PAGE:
Out of the roughly 60,000 African asylum-seekers who have arrived in Israel, mostly from Eritrea and Sudan, only 11 (eleven!) have been granted refugee status over the past 10 years. The rest live in a precarious limbo: Israeli officials, starting at the top with the prime minister, define them as “infiltrators” and refuse to integrate them into Israeli society. Meanwhile, the government’s objective to deport thousands has been curbed by pushback from the Israeli High Court and from domestic and international public opinion.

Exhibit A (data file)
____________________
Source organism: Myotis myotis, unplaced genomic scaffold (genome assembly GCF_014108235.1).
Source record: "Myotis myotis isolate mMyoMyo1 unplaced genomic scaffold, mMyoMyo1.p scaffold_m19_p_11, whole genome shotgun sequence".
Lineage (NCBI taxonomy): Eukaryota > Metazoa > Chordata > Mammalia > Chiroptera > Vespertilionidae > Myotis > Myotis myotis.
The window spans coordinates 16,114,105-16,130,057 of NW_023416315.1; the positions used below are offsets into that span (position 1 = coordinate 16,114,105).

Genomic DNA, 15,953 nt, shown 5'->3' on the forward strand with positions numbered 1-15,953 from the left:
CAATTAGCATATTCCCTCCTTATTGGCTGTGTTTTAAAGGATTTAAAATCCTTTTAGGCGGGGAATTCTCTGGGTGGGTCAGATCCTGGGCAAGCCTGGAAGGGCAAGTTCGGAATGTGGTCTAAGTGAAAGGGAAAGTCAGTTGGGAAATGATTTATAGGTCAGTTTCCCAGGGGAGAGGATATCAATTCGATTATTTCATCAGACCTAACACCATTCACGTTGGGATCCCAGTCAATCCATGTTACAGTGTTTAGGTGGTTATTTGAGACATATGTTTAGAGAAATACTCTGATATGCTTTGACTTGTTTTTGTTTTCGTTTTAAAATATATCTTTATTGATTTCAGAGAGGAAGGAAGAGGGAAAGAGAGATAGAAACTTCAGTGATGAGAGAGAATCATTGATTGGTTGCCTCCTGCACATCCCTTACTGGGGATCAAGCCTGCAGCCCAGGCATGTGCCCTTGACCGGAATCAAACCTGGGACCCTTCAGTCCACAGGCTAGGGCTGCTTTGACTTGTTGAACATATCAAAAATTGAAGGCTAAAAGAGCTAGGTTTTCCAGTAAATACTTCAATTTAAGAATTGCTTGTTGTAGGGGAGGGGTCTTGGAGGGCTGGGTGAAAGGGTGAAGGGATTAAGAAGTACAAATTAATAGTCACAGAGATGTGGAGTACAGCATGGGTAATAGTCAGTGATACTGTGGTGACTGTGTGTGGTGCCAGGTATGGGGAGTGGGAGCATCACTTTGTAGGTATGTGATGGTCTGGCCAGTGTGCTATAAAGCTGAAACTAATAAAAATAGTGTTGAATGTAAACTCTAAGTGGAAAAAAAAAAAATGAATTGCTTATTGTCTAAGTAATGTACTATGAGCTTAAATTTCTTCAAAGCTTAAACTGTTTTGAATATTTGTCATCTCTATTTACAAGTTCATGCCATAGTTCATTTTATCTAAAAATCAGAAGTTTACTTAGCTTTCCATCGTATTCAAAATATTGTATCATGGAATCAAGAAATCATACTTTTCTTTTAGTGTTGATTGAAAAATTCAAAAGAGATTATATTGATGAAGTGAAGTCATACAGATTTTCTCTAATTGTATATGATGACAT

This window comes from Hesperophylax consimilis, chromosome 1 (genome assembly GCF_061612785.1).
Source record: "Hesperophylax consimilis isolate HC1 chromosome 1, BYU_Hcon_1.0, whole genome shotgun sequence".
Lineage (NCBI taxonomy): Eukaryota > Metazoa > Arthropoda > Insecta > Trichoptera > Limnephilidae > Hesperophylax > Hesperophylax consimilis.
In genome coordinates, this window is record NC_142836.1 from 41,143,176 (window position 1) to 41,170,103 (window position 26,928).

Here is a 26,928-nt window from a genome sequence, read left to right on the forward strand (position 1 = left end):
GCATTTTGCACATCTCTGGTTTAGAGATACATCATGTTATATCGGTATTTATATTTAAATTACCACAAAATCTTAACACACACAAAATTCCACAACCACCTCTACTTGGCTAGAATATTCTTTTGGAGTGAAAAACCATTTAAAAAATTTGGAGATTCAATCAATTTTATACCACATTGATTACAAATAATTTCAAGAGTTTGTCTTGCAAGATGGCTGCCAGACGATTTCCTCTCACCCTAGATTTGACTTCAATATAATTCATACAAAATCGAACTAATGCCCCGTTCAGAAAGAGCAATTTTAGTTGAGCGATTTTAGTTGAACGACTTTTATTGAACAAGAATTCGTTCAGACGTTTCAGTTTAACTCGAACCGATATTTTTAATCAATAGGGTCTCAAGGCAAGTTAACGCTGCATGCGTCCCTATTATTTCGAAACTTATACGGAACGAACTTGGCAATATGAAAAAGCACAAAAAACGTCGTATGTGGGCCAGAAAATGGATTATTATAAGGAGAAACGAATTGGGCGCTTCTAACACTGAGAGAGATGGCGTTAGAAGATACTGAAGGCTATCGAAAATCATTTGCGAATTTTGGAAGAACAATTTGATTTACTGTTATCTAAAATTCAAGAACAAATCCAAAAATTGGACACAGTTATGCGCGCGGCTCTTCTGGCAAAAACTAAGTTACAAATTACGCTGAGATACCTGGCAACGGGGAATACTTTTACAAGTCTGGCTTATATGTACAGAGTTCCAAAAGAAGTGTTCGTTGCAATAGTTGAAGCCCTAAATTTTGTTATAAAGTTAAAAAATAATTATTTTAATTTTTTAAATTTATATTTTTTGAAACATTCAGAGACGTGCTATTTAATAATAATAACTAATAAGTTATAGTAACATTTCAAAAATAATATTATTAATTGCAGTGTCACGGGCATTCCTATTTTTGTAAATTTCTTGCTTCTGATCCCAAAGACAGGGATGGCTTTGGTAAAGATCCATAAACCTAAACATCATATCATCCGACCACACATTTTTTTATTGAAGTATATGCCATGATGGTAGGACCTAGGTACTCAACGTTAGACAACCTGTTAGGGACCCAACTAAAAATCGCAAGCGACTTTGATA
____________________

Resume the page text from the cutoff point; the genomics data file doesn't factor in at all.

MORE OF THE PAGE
This issue was examined on 8 January by two outstanding panelists: Mutasim A. Ali, who sought asylum in Israel and co-founded the African Students Organization there, and Prof. Tally Kritzman-Amir, a senior lecturer of immigration and international law in Israel who is currently a Visiting Associate Professor at Harvard University.